11:59 GMT +322 September 2018
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    China Opens Seven Ports for Nepal to Bypass India in International Trade

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    98 percent of Nepal's third country trade passes through India's Kolkata port. This would change after the implementation of the Protocol of Nepal-China Transit and Transportation, likely to take place in the next one month, giving Nepal access to seven major Chinese ports through which it can conduct trade with third countries.

    Nepal and China have finalized the text of the much-awaited Protocol of Nepal-China Transit and Transportation in a major breakthrough during the third senior official-level meeting held in Kathmandu on September 4-6. The protocol agreement, which was first conceptualized in 2016 following India's alleged economic blockade, will give Nepal access to four of China's seaports and three dry ports for trade with third countries. It is a major step in the direction to curb Nepal's dependence on India for trade.

    "China has agreed to let Nepal use Tianjin, Shenzhen, Lianyungang and Zhanjiang open seaports and Lanzhou, Lhasa and Xigatse dry ports for trading with third countries," a statement issued by Nepal's Ministry of Industry, Commerce and Supplies read.

    According to the protocol, Nepalese traders can gain access to the Chinese side after producing an electronic invoice. This is in sharp contrast to the current business norms applied while trading through Indian ports, wherein they have to produce the original invoice. The protocol is expected to be implemented in the next one month. Nepal will use six border points opened by the Chinese side to trade through these ports.

    "We have agreed to use international standards in all processes. The process of negotiation has now ended," Ravi Shankar Sainju, joint secretary at the Ministry of Industry, Commerce and Supplies told local media in Setopati.

    Nepal and China signed the agreement on trade and transit when Nepalese Prime Minister K.P. Sharma Oli visited China to explore alternate international trade routes after India stopped supplying essential commodities, including petroleum products to the Himalayan state, in an alleged bid to maneuver Nepal's constitution as per its own wish.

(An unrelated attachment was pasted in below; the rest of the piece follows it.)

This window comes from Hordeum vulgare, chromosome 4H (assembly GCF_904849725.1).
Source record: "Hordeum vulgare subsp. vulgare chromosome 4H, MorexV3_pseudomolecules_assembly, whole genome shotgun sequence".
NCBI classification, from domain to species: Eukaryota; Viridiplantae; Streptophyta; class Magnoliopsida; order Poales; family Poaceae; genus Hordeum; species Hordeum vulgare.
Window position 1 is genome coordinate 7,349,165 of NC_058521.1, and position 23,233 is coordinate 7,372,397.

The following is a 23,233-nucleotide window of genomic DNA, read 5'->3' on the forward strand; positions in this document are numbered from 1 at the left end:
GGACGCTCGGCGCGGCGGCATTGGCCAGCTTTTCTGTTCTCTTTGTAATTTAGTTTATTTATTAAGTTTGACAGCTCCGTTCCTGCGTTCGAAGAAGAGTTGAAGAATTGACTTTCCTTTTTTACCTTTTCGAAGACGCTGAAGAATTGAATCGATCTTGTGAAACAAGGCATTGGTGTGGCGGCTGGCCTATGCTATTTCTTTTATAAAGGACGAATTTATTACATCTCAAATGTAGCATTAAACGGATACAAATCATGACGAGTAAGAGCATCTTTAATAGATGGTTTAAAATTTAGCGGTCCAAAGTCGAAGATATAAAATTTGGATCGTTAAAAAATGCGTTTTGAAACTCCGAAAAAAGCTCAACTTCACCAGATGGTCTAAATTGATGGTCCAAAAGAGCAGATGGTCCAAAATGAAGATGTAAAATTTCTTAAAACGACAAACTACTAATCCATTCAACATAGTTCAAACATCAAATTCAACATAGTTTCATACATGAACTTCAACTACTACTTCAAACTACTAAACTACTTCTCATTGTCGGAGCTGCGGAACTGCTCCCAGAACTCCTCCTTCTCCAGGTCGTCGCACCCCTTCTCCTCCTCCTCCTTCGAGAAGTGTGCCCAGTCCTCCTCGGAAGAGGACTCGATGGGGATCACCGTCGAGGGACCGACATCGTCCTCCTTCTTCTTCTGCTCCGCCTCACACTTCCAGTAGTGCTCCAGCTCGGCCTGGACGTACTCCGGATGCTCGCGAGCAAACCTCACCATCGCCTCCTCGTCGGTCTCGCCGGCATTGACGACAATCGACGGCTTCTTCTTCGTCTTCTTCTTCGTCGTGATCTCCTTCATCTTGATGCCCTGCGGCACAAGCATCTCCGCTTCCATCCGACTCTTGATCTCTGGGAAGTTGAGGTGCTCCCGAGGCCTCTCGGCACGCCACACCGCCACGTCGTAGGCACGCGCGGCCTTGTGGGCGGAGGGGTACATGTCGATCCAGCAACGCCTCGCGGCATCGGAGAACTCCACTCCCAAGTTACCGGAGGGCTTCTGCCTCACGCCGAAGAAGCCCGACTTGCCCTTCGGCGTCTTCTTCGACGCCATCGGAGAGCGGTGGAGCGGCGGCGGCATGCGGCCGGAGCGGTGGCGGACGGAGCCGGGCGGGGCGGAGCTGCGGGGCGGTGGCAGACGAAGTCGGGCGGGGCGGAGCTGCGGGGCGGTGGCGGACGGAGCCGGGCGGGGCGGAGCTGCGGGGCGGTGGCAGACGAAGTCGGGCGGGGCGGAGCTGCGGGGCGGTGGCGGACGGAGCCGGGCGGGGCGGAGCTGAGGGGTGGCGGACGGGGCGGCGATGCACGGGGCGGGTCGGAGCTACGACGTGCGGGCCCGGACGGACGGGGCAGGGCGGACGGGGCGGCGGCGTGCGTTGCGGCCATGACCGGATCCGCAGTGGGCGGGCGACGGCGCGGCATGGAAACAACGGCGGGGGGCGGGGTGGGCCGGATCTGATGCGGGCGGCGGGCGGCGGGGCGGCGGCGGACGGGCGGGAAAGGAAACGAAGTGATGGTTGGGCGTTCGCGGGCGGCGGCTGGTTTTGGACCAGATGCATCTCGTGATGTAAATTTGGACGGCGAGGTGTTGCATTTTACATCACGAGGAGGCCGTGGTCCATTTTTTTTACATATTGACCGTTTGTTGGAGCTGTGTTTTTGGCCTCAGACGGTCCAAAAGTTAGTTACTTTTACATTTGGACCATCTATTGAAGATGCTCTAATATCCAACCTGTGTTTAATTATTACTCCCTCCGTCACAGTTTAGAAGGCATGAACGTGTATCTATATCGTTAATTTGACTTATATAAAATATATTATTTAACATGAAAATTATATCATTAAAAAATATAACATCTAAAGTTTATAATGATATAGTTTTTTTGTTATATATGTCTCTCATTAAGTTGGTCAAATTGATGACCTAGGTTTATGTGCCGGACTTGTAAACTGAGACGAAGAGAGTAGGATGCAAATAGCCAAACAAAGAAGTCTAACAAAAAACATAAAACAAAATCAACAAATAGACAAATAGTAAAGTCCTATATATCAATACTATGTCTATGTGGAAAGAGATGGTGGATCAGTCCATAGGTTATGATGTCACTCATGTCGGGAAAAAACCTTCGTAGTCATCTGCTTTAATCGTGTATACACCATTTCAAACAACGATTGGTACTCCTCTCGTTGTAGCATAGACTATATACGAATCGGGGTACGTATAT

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    "We had talked about doing trade then. We have now agreed on how to do the trade. This is a significant achievement," Sainju added. 

    Nepalese commentator Kanak Mani Dixit further delved into the transit protocol and pointed out a very crucial part of it.

    "The transit protocol does not specify paths, allowing Nepal to choose viable routes; additional ports and dry ports can be added without amending the treaty, and Nepali trucks plates may go all the way to Shigatse (Xigatse) railhead to pick up goods," Kanak Mani Dixit wrote on Twitter.

    It was being widely speculated that the Nepalese side may delay the finalization of the protocol with China given Indian Prime Minister Narendra Modi's efforts to retune the bilateral ties. However, with the mounting public pressure on Oli, the agreement had to be concluded sooner. Experts are of the opinion that Nepal would now have to build an infrastructure network connecting to these Chinese ports.

    "It is now time to make the roadways ready to link Nepal to Shigatse, only then can we say Bye Bye Blockade forever! For fastest and most practical connectivity, probably the Kimathanka Corridor in ProvinceNo1 should be prioritized," Kanak Mani Dixit added.

    Nevertheless, India is also leaving no stones unturned to remain influential despite the Chinese overtures in Nepal. India is constructing two rail lines, while three more are being planned with an aim to lend fillip to bilateral trade ties. During the February visit of Prime Minister Oli to New Delhi, India had agreed on giving dedicated access to Nepal to the port of Vizag.

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    Tags:
    transport corridor, Chinese goods, infrastructure project, economic blockade, India, China, Nepal
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